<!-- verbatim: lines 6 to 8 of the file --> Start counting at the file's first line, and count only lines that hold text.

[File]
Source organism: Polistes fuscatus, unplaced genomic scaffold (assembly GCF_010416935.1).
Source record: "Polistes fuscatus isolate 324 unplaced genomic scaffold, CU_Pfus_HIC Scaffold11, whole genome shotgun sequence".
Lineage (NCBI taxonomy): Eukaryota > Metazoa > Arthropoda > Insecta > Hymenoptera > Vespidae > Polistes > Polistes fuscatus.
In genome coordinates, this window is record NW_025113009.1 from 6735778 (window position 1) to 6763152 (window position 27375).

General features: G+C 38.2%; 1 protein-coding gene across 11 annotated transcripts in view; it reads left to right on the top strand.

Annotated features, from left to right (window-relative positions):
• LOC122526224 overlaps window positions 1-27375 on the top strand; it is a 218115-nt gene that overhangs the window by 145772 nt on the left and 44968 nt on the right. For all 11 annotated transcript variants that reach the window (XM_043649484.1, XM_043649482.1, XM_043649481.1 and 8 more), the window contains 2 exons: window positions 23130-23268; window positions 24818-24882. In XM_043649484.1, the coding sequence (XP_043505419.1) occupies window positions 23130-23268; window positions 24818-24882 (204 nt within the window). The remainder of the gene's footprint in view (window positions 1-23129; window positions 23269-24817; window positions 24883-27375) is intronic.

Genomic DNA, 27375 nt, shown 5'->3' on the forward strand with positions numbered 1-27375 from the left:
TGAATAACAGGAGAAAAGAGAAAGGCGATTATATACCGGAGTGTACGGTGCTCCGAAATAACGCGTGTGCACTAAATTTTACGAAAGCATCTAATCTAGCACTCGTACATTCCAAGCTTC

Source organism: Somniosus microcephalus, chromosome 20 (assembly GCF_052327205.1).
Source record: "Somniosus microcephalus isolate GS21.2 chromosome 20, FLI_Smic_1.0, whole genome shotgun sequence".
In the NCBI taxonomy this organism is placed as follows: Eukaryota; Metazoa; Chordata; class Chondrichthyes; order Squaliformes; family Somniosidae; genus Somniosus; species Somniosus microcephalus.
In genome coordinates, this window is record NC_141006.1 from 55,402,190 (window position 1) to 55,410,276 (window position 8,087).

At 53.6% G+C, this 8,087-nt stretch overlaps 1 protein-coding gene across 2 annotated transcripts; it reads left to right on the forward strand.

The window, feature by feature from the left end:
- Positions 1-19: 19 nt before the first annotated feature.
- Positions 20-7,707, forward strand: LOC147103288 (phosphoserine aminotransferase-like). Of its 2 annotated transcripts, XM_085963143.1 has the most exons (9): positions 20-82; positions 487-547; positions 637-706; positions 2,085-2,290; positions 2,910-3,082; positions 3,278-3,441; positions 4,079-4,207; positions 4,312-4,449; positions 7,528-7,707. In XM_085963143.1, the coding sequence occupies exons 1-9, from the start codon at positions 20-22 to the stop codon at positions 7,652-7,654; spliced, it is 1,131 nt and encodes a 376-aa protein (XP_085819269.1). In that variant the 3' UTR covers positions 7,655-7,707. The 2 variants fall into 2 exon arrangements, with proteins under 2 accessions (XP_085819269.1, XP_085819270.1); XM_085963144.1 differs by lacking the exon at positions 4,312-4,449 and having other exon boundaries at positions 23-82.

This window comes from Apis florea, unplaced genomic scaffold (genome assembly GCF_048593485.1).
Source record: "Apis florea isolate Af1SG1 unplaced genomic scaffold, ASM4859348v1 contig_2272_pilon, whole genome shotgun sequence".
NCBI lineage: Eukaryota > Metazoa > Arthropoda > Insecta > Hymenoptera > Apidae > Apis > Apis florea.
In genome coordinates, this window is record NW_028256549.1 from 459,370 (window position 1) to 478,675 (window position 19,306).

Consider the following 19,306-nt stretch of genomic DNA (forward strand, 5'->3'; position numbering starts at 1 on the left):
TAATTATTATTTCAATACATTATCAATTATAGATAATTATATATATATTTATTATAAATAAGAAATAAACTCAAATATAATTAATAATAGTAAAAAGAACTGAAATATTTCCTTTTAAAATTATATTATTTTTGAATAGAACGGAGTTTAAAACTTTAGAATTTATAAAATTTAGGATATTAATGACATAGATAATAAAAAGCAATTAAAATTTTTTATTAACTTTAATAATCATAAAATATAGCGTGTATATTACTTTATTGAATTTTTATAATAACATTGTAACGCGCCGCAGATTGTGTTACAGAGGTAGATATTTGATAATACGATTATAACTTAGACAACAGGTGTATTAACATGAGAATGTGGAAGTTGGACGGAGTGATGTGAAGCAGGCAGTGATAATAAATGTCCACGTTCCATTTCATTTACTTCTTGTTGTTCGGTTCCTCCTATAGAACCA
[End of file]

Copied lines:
Annotated features, from left to right (window-relative positions):
• LOC122526224 overlaps window positions 1-27375 on the top strand; it is a 218115-nt gene that overhangs the window by 145772 nt on the left and 44968 nt on the right. For all 11 annotated transcript variants that reach the window (XM_043649484.1, XM_043649482.1, XM_043649481.1 and 8 more), the window contains 2 exons: window positions 23130-23268; window positions 24818-24882. In XM_043649484.1, the coding sequence (XP_043505419.1) occupies window positions 23130-23268; window positions 24818-24882 (204 nt within the window). The remainder of the gene's footprint in view (window positions 1-23129; window positions 23269-24817; window positions 24883-27375) is intronic.

Genomic DNA, 27375 nt, shown 5'->3' on the forward strand with positions numbered 1-27375 from the left: